A couple of initial images with the Fuji X100, taken during a rather overcast lunch-hour yesterday. They seem quite promising: Fuji seems to like those Arthur Rackham-esque colours that predominate at this time of year, and which I find deeply attractive.
Those triangles in the twisted tape are very nice, I think, like a gingham tablecloth. Nothing to do with the camera, of course.
Luckily, the "raw" files from the X100 are of sufficient vintage to be included in the latest version of Adobe Camera Raw that can be used with Photoshop Elements 10. At first, I thought I was going to have to convert them to DNG files using the Adobe converter, but was relieved to discover this wouldn't be necessary. Conversion to DNG, whilst very useful, is a dishearteningly slow process. At least, it is on my more-than-vintage Windows XP PC.
I like this one. I suppose the main attraction of a camera with a fixed focal-length lens like the X100 is "foot zooming". That is, walking around a subject to find interesting angles that match the focal length (in this case, the equivalent of a moderately wide 35mm lens, in old 35mm money) rather than lazily composing with a zoom, rooted to the spot. This is also its disadvantage, of course. It's always frustrating to walk away, thinking, "No, can't be done with this lens..." The superiority of prime lenses is much exaggerated: I love the flexibility of a zoom covering a moderate range either side of "normal". One of these cameras fitted with the equivalent of a modest 35-70mm lens would be quite something.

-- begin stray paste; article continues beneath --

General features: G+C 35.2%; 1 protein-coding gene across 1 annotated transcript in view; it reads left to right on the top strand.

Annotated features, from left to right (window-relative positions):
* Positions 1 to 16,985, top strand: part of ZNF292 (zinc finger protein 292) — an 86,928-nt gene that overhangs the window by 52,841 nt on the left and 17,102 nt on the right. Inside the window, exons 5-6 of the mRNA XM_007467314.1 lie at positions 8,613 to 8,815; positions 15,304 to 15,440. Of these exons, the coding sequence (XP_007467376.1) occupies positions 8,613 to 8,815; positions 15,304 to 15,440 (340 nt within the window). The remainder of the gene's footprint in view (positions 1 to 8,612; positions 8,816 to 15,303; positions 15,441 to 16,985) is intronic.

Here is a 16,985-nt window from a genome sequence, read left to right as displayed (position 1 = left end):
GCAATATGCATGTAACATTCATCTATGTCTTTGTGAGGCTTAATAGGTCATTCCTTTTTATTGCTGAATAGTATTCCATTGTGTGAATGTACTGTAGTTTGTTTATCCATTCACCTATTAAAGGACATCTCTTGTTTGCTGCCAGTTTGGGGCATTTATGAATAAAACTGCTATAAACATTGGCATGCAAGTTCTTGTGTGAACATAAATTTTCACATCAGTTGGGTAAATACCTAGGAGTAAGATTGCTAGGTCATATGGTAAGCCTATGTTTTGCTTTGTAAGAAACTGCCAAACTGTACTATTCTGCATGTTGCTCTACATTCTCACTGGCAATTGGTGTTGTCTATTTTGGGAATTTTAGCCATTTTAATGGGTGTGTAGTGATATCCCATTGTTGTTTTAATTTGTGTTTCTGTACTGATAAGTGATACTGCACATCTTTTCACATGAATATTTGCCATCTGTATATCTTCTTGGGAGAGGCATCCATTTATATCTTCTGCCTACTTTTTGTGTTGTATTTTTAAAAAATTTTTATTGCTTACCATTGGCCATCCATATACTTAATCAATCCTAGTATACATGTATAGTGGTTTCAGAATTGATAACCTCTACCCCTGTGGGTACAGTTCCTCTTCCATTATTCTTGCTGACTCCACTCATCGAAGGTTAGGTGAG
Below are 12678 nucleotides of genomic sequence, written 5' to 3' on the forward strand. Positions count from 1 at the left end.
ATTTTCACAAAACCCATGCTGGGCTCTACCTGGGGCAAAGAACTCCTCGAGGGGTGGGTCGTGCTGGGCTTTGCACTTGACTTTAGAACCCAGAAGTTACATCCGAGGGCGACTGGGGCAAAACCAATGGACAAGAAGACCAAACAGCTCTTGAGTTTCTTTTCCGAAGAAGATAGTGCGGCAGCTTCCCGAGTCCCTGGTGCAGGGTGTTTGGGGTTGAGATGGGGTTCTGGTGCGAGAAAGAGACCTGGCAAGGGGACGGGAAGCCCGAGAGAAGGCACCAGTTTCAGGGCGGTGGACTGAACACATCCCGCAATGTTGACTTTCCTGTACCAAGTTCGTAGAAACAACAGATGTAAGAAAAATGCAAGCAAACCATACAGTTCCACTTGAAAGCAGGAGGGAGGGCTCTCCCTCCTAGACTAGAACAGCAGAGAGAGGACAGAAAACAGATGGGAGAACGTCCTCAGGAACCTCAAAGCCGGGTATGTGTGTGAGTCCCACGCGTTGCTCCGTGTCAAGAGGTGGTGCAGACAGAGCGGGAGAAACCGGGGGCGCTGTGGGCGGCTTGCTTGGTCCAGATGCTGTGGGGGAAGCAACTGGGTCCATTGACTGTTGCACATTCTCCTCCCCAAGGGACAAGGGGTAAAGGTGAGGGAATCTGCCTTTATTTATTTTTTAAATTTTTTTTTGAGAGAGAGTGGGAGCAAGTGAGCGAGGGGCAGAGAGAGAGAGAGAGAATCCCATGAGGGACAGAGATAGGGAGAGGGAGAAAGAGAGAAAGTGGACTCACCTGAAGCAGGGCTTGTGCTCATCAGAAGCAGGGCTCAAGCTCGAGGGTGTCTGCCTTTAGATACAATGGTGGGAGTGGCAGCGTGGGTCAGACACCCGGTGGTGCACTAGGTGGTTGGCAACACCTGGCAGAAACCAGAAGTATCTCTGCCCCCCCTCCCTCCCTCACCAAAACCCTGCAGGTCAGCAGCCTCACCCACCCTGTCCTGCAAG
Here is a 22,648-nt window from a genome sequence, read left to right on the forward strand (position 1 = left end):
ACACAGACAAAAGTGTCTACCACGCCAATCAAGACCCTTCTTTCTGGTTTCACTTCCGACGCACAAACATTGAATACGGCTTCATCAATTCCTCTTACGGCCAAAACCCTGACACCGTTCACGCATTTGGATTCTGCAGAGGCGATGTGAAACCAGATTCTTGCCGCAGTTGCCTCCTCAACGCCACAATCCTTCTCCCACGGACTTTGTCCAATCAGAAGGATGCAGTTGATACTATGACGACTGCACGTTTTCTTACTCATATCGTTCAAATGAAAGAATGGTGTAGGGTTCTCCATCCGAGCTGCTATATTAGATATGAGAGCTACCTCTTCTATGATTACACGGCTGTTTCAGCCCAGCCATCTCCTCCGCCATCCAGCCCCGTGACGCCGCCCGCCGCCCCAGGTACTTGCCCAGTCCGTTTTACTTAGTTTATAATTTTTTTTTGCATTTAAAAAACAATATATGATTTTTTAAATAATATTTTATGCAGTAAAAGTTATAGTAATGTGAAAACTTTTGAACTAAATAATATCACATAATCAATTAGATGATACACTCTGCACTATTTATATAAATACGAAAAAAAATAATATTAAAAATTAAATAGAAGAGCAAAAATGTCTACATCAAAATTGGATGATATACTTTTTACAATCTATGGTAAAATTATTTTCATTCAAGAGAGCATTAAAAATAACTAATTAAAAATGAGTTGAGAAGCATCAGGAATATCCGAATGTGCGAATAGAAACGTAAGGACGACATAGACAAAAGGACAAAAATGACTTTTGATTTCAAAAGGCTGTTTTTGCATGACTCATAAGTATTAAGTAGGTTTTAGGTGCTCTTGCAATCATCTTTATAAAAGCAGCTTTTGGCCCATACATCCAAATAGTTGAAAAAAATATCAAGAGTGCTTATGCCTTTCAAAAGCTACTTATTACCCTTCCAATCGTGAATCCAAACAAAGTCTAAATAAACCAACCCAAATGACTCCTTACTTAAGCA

One of the (many) correspondents who prefer to contact me via email pointed me at the blog of Martin Storz, who has been using an X100 to good effect for a while. Some nice work, there.